A. I love history, but also myths and legends and how they came to be. Devon is chock full of these, one of the most well known is the tale of three rivers. This tale made me think of romance and eternal love, I saw a great deal of both when I was a Wedding & Events Manager, so one of my first range names created was Gra for Romance. The tale goes something like this…


In a cave deep beneath the ground on Dartmoor, a little gnome was born to two earth gnomes. They called the baby Tamara and she grew-up in their cave to be both radiant to look at and bubbling in spirit.

Life underground was not well suited to a light hearted gnome and as she grew older Tamara began to explore above ground. Seizing upon every opportunity she was given, young Tamara took herself along the earthen passages to the moors where the sun was high and bright. Living on the moors at that time were many giants and Tamara’s parents feared the giants for they were thought to be rough and wild. They often told Tamara that the cave was where she belonged and must forever stay.

One bright day two young giants called Tavy and Tawrage spotted Tamara out exploring the moors and they both fell deeply in love with her, with each deciding she was to be their great love. Tamara spent days playing with the two giants as she ran into sight and then disappeared on a chase across the moors. Early one morning Tamara crept from her home to enjoy the beautiful morning sunshine, she had a morning swim at Morwenstow then feeling tired, rested her eyes under a bramble bush. As she slept, the two young giants came upon her and took their opportunity to get close. They carefully sat down either side of her. Upon waking the giants pleaded with Tamara and professed their love in such a sincere way that she was not fearful but intrigued. Tavy and Tawrage stated they would keep her there until she had made a choice between them. The three sat talking and laughing together as dusky clouds rolled down across the moors.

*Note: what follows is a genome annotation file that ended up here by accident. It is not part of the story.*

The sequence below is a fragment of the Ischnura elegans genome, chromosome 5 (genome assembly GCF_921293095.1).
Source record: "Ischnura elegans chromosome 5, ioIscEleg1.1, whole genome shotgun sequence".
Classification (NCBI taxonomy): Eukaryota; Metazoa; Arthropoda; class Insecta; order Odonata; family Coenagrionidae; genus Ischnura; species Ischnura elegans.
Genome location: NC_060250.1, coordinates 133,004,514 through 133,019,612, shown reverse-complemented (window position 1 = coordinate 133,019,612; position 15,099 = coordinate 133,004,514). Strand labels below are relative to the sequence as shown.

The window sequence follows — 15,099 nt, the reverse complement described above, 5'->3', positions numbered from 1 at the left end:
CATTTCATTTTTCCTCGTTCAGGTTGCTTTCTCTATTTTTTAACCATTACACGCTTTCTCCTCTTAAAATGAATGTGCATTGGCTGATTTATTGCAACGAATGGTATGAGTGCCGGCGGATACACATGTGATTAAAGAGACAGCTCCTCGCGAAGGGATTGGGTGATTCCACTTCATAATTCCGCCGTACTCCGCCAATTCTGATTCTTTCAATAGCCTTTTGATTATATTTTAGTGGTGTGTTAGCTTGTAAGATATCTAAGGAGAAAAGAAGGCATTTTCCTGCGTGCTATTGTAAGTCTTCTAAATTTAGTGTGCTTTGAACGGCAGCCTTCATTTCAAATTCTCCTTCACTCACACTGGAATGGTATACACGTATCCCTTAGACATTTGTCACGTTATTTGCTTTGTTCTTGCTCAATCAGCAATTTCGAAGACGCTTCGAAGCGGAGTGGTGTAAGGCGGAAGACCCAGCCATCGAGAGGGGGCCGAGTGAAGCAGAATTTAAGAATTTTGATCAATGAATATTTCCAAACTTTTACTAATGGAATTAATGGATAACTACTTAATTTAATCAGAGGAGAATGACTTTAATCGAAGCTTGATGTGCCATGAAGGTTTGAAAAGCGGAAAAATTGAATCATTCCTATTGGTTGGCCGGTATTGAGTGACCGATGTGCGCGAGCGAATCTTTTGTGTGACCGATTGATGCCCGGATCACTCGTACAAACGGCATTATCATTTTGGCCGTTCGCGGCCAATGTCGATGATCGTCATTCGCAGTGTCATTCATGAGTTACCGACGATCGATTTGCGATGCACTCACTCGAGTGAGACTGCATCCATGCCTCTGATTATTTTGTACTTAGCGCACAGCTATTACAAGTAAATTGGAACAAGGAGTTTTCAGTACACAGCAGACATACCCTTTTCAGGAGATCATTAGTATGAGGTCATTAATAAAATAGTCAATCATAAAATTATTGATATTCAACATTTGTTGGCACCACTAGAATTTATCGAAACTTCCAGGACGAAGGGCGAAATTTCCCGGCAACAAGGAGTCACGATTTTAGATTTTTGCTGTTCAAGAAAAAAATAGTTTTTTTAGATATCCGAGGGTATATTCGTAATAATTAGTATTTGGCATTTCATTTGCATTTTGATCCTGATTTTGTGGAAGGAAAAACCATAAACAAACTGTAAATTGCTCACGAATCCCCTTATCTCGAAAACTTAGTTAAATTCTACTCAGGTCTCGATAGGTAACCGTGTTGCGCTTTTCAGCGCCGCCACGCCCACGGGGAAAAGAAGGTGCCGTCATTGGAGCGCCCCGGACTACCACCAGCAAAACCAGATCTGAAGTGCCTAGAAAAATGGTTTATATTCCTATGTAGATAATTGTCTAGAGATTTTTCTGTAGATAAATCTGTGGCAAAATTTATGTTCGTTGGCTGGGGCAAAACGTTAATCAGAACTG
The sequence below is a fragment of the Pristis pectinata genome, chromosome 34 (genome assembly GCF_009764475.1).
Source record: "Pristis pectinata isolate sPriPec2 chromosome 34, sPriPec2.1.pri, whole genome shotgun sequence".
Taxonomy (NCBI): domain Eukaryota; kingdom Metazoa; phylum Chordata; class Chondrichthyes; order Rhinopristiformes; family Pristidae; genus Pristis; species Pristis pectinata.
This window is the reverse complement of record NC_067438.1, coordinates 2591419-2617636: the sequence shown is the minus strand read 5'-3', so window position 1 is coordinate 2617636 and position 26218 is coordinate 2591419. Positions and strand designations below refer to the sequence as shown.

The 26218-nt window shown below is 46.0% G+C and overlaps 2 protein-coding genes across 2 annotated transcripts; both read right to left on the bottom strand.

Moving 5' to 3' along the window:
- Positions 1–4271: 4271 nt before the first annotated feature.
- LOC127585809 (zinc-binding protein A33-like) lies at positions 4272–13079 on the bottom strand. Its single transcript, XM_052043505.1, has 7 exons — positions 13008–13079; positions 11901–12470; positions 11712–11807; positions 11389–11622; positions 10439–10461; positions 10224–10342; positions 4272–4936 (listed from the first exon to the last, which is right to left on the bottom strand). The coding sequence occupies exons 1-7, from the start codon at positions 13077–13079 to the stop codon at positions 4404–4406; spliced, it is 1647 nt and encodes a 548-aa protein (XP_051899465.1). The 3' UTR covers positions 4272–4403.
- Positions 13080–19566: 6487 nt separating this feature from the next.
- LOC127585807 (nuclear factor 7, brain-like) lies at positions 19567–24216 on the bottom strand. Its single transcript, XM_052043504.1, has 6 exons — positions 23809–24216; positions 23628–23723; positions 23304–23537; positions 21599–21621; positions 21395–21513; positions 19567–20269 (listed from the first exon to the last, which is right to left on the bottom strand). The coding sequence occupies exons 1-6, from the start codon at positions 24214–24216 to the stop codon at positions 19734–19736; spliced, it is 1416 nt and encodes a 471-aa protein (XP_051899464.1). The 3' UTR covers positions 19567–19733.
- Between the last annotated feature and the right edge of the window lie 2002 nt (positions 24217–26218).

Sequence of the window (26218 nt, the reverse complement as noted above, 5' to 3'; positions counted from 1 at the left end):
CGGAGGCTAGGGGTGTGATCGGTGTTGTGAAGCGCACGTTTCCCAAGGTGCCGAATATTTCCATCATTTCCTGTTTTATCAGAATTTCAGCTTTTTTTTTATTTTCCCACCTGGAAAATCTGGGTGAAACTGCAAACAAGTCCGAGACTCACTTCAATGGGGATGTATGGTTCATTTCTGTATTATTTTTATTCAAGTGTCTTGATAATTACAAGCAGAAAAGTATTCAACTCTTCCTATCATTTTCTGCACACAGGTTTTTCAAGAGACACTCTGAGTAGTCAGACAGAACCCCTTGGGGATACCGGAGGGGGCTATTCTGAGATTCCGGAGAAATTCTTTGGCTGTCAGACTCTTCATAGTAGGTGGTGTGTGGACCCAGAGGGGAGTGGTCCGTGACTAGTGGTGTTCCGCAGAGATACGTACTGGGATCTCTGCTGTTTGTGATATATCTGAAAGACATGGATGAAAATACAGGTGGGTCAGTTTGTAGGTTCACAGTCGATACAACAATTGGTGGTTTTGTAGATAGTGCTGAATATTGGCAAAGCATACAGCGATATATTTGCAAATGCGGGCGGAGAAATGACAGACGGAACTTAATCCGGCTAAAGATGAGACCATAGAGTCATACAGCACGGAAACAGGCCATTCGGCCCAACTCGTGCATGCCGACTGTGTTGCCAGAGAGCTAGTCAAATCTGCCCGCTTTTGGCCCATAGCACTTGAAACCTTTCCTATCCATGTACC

Tamara’s parents grew concerned and greatly annoyed by her absence and set out to seek her. Being but the size of a flower, the gnomes were greatly fearful when they came across the giants with their daughter and quickly cast a sleeping dream across the giants to retrieve their girl. Yet, try as they might, stubborn Tamara would not be persuaded to come home to their dark cavern. Anger and tears both rose and in a flare of temper the father cursed his daughter turning her into a river of water eternally flowing across the land she claimed to love, flowing out to the sea. Her parents retired to the earth to live out their days in quiet grief.

When Tavy awoke, he searched for his beloved far and wide before slowly returning to the high moors and turning heartbrokenly to his father. The wise giant understood his son’s grief and sadly said he could not bring Tamara back, but could send his son to her. He kissed his son on the forehead transforming Tavy into a stream, which ran along as noisily and turbulently as he had in life. He rushed over the land until he found his true love slowly winding through a low valley, there they joined and together eternally wound along to the sea.

Tawrage awoke much later, slowly taking in the absence of both Tamara and Tavy, after thinking the worst of them both he came to realise what had occurred and unthinkingly ran to an enchanter in the hills. At his pleading demands the enchanter changed Tawrage into a stream too. In his hasty desperation to catch up with the lovers, Tawrage took a wrong direction, and instead of heading to the sea headed in the wrong direction, fated to eternally flow away from them. Tawrage, Tavy and Tamara still flow from the moors all the way to the sea – but now we call them the Rivers Taw, Tavy and Tamar.

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